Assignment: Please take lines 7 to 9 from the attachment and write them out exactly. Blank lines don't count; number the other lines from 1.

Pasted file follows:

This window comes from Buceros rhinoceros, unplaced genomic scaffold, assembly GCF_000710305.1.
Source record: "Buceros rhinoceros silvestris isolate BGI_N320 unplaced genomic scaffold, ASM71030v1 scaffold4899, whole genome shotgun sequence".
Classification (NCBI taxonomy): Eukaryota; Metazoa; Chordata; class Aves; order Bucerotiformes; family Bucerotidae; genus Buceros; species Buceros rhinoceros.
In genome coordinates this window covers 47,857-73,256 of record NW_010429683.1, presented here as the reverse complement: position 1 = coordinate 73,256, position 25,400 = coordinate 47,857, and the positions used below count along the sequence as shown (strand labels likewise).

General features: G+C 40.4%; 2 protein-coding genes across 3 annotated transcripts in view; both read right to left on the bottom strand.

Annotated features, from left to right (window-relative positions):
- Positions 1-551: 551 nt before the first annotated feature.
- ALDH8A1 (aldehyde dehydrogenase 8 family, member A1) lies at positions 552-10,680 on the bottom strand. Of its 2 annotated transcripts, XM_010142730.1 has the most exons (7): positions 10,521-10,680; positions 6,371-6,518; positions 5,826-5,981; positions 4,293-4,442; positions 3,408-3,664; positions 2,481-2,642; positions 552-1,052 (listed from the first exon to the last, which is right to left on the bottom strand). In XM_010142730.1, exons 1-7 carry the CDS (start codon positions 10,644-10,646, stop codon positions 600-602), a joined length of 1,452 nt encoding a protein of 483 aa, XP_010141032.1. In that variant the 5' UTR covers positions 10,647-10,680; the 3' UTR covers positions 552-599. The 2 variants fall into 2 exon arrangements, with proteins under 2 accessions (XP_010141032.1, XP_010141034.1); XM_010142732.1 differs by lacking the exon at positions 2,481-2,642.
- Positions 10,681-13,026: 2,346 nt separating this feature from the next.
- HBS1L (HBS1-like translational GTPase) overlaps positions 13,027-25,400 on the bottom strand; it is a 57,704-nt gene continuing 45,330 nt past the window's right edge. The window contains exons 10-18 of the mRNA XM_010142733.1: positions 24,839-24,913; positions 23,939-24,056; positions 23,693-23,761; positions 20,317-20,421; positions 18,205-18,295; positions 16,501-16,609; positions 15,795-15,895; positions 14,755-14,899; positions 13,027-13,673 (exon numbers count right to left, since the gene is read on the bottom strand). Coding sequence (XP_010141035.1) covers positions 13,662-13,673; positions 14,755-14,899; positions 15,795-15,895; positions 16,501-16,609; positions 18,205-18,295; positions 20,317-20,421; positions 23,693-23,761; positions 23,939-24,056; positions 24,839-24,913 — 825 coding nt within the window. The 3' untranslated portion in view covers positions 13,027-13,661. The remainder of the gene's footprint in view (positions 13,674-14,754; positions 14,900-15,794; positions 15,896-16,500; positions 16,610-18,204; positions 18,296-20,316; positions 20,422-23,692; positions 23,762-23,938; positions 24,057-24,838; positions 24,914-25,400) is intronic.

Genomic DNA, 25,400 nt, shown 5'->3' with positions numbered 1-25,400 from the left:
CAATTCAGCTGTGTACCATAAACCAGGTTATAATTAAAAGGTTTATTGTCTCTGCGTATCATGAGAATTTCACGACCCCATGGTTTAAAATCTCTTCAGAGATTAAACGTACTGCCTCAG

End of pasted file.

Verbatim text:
- Positions 1-551: 551 nt before the first annotated feature.
- ALDH8A1 (aldehyde dehydrogenase 8 family, member A1) lies at positions 552-10,680 on the bottom strand. Of its 2 annotated transcripts, XM_010142730.1 has the most exons (7): positions 10,521-10,680; positions 6,371-6,518; positions 5,826-5,981; positions 4,293-4,442; positions 3,408-3,664; positions 2,481-2,642; positions 552-1,052 (listed from the first exon to the last, which is right to left on the bottom strand). In XM_010142730.1, exons 1-7 carry the CDS (start codon positions 10,644-10,646, stop codon positions 600-602), a joined length of 1,452 nt encoding a protein of 483 aa, XP_010141032.1. In that variant the 5' UTR covers positions 10,647-10,680; the 3' UTR covers positions 552-599. The 2 variants fall into 2 exon arrangements, with proteins under 2 accessions (XP_010141032.1, XP_010141034.1); XM_010142732.1 differs by lacking the exon at positions 2,481-2,642.
- Positions 10,681-13,026: 2,346 nt separating this feature from the next.